1986 Delta 88:
The Delta 88 switched platforms from the GM B platform to the smaller front-wheel drive H platform, with a wheelbase of only 110.8 inches.

1987 Delta 88:
The headlights changed from square sealed beam quads to integrated regular/high beam composite lamps. Due to the federal mandate to add passive restraints, door mounted seat belts were added for 1987.

1988 Delta 88:
Rear shoulder belts were added.

1989 Eighty Eight:
The "Delta" name was dropped, as was the hood ornament, leaving the model to simply become the "Eighty Eight," now spelled out instead of using the "88" in numerical form, and deleted the amber colour from the taillights. A driver airbag became an available option.

1990 Eighty Eight:
The Eighty Eight was given a mild facelift in 1990, eliminating the former chromed grille for a body-colored fascia with four slots and the Oldsmobile Rocket logo. In the rear, new taillights and backup lights extended across the body; once again, chrome trim was deleted. Minor revisions were also made to the interior. Part of the door panel was revised and 1990 also offered new cloth for the seats. The Pillow Cushion seats on the Brougham were deleted. A revised armrest console was also added, this one provided more room. As an option was a revised electronic climate control system. A new choice of alloy wheels was an option.

1991 Eighty Eight:
This was the last year for the coupe. The model range during this time was the standard Eighty Eight, the Eighty Eight Royale, and the Eighty Eight Royale Brougham, in ascending order.

1992 Eighty Eight:
Olds Eighty Eight along with GM’s front-drive full-size sedans–Buick LeSabre, Pontiac Bonneville all dropped their boxy look for new aerodynamic styling in 1992. While the wheelbase was unchanged (at 110.8 inches), the new car was 4.1 inches longer. With the extra room, Oldsmobile was able to increase the interior dimensions and add 1.2 cubic feet of trunk space. Under the hood sits the same overhead-valve 3.8-liter V6 paired with an electronic 4-speed overdrive automatic transmission. However, GM upped horsepower to 170. A driver-side airbag was standard and antilock brakes optional.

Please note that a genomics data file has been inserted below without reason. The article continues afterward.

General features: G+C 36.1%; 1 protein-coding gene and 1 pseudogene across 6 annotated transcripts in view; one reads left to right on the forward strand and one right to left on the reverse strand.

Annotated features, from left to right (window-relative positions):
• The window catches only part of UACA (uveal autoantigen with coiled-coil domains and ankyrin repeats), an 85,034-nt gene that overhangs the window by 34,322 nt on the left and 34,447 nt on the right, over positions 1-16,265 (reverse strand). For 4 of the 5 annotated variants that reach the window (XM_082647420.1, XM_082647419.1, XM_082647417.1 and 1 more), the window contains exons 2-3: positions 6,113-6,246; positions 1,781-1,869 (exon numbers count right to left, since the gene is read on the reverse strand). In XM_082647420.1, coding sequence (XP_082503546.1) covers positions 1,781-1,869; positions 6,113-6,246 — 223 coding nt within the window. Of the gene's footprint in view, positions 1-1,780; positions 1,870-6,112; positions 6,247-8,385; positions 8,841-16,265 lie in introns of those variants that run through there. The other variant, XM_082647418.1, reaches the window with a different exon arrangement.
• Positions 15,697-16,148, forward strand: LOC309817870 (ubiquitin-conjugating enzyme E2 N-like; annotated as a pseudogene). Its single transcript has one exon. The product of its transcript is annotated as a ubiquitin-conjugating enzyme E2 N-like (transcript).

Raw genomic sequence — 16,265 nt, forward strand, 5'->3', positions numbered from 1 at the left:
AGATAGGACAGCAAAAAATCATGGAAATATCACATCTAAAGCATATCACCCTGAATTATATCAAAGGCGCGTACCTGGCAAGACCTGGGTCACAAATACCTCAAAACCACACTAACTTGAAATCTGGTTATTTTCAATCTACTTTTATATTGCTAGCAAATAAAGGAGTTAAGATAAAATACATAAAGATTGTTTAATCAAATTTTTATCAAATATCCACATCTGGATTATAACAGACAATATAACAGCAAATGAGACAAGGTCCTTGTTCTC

1993 Eighty Eight:
Antilock brakes become standard on all versions of the 1993 Eighty Eight. The 3.8-liter V6 remains the only engine, but torque rises slightly to 225 pound-feet at 3200 rpm. Traction control, introduced last year on the sporty LSS, becomes an available option for the LS model as well.

1994 Eighty Eight:
A redesigned dashboard, complete with a passenger-side airbag, is the primary highlight for 1994. The new dash has a more compact control layout and far fewer buttons than the previous unit. Exterior changes include a new body-color grille, plus new headlamps and cornering lamps.

1995 Eighty Eight:
To spur interest in its new Eighty Eight, a revised standard engine is added, along with a supercharged V6 as an option. The new engine is a reengineered version of the previous 3.8-liter V6, now called the Series II 3800 V6. It delivers 205 horsepower–35 more than before–and 230 pound-feet torque, up 5 from last year’s version. Also, a new 225-horsepower supercharged version is an available option for the sporty LSS model. Guidestar, the first on-board GPS system to be offered on a US production car was available as a $1,995 option.

1996 Eighty Eight:
Changes to the 1996 Eighty Eight include a mild facelift and a more-powerful optional engine. Now available for the LSS is a more-powerful supercharged engine, now providing 240 hp, 15 more than before. This year’s revised look features a twin-nostril grille, new front fenders, taillight, and headlights.

1997 Eighty Eight/Regency:
Oldsmobile added a new deluxe Regency model to the Eight Eight model line for 1997 to help compensate for the loss of the Ninety Eight model, which was dropped. The Regency comes fully loaded and wears the same front fenders, chrome grille, and whitewall tires as the departed Ninety Eight.

1998 Eighty Eight/Regency:
No changes are made to the Eighty Eight for ’98.

1999 Eighty Eight/50th Anniversary Eighty Eight:
Eighty Eight celebrated its 50th and last birthday in 1999. Changes were limited to an Anniversary edition and the addition of GM’s OnStar satellite/cell phone communication system. The 50th Anniversary edition took the place of the Regency as the 'fully loaded' Eighty Eight model, this year with 16-inch aluminum wheels, and exterior gold trim.